The best advertisers are able to pick up on the tone of the magazine as well as the who is reading it. It is cliche by this point to remind writer to "consider the reader," but people forget that. When advertising in a specific place, try to remember who you are "speaking to." The average Wired reader isn't really interested in how they can look "fabulous." Certainly they want cool things, but only when the value/price ratio seems satisfactory and there is solid basis for "need." Wired readers are decision makers, company starters, dedicated gadget junkies, and some of the most critical people on the planet. While it is sometimes wise to tell men how they "need a watch if they want to be considered a distinguished individual," in Wired the message a good advertiser delivers is often "do you want a tried and true tool that will improve your life and look pretty decent in the process?"
There are no blingy watches being advertised in Wired. Nothing with diamonds, or those many bright colors. The only gold watch is a Rolex Daytona. Instead, the watches being shown are mostly in silver, black, and white tones. Masculine, but not over the top. Relaxed, confident timepieces that allude to what the wearer should feel like wearing them. That doesn't mean the watches are cheap, but rather that those brands understand Wired readers want quality, lasting tools. Not this season's hot nightclub wrist candy.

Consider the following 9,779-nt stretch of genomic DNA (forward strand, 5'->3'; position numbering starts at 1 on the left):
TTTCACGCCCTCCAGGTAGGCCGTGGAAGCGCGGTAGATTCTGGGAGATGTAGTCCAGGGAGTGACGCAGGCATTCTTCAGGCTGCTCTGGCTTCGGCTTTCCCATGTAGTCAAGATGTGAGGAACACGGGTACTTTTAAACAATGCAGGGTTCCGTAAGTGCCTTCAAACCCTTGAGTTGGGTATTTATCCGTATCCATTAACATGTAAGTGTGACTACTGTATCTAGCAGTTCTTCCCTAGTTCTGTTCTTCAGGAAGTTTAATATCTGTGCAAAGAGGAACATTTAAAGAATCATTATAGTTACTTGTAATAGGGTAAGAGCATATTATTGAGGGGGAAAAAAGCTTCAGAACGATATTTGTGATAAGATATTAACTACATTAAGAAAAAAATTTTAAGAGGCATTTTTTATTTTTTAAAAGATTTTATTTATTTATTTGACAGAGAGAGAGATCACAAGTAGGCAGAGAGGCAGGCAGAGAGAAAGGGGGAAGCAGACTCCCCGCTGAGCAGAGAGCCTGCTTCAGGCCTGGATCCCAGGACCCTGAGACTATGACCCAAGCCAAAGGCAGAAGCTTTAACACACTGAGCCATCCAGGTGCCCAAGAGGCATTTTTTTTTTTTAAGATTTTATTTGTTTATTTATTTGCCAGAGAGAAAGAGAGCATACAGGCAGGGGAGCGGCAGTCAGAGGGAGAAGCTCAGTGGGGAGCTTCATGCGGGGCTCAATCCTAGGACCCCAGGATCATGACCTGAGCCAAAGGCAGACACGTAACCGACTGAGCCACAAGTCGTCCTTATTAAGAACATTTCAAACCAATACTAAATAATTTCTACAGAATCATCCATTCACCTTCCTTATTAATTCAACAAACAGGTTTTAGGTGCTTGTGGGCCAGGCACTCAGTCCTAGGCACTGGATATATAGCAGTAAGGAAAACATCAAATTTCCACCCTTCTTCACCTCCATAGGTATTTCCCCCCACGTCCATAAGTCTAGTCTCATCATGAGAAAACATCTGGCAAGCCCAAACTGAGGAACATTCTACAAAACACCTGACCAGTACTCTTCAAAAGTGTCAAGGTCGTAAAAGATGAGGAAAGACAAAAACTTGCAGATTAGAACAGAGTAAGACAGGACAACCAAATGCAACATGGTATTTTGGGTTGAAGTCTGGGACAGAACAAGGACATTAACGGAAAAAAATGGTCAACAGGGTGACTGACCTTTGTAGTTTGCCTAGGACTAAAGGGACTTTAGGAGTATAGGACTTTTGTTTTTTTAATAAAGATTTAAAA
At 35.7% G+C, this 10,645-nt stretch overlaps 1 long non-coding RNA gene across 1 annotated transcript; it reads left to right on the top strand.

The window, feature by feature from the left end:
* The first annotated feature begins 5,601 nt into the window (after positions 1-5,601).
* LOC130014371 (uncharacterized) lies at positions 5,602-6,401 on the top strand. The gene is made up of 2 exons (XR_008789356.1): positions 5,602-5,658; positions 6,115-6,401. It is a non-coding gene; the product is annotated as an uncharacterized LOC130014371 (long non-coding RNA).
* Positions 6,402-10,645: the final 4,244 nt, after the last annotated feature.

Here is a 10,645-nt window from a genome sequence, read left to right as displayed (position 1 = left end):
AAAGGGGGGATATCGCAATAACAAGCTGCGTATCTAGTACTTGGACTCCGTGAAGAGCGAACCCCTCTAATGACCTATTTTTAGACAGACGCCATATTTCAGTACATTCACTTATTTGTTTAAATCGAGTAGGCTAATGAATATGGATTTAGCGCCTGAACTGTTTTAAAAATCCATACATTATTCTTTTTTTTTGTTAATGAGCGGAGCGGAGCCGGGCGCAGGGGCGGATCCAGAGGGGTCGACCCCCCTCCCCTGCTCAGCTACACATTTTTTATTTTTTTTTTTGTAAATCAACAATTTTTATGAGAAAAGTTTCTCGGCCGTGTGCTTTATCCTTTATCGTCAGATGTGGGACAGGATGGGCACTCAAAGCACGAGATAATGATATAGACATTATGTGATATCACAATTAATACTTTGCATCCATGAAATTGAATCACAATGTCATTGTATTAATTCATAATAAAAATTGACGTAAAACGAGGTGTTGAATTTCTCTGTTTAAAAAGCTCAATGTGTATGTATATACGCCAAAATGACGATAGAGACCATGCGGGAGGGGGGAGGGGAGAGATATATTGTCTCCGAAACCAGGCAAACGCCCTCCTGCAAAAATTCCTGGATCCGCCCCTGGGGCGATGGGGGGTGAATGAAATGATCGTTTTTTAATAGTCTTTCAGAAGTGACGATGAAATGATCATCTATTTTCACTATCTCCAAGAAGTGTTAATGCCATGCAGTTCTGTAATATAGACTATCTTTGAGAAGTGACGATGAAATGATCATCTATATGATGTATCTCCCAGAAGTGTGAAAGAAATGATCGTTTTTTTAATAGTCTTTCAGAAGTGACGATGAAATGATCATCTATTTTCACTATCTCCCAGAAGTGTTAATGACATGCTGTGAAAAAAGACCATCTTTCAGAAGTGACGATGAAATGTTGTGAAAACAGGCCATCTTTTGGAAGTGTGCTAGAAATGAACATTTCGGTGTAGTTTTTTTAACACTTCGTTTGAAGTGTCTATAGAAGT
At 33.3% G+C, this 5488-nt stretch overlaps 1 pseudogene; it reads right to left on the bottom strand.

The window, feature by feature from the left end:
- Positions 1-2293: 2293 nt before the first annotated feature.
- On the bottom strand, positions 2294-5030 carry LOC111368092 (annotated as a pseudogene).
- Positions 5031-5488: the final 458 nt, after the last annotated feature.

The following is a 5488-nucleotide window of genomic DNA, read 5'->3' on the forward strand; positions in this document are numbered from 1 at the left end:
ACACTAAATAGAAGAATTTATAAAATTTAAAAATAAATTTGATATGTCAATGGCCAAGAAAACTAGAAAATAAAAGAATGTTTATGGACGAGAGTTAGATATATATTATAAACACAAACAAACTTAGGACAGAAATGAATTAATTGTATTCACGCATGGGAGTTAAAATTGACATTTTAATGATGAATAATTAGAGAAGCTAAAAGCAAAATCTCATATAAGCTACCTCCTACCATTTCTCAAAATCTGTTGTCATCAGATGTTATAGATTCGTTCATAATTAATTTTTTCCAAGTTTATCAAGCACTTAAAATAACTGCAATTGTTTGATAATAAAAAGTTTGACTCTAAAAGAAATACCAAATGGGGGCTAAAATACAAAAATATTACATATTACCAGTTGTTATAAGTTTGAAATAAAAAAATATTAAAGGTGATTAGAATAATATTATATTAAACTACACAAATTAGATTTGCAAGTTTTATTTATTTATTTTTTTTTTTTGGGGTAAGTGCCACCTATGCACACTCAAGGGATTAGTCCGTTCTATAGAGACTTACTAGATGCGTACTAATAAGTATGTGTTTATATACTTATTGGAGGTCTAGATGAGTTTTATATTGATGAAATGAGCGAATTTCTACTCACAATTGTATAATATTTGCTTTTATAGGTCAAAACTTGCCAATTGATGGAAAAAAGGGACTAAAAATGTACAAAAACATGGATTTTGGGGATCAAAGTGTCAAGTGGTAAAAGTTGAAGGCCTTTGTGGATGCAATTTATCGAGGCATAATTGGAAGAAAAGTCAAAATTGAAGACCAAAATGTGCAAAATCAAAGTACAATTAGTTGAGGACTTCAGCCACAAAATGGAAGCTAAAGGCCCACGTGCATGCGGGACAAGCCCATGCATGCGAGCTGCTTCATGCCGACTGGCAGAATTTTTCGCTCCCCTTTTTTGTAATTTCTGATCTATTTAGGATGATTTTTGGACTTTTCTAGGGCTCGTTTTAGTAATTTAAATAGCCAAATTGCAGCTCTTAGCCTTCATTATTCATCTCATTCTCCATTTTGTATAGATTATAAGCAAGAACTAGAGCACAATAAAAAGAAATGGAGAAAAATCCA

The Omega Seamaster watch ad on the back page of the magazine illustrates that point well. It is an ad for Omega's new Seamaster that the brand is testing with a Liquid Metal bezel. The ad text goes in to relatively complex detail on what Liquid Metal is, and how it will keep the bezel looking new for years to come. An exact (and simple) message targeted to the reader.
I am not saying that Wired is the only magazine to have these ads, or that it is the only magazine good enough to advertise watches in. But as a fan myself, I was impressed at the value they can provide to brands (that can afford them) given their quality editorial and distinct (but wide) reader niche. These simple lessons are useful to most brands in at least some areas of their marketing and communication.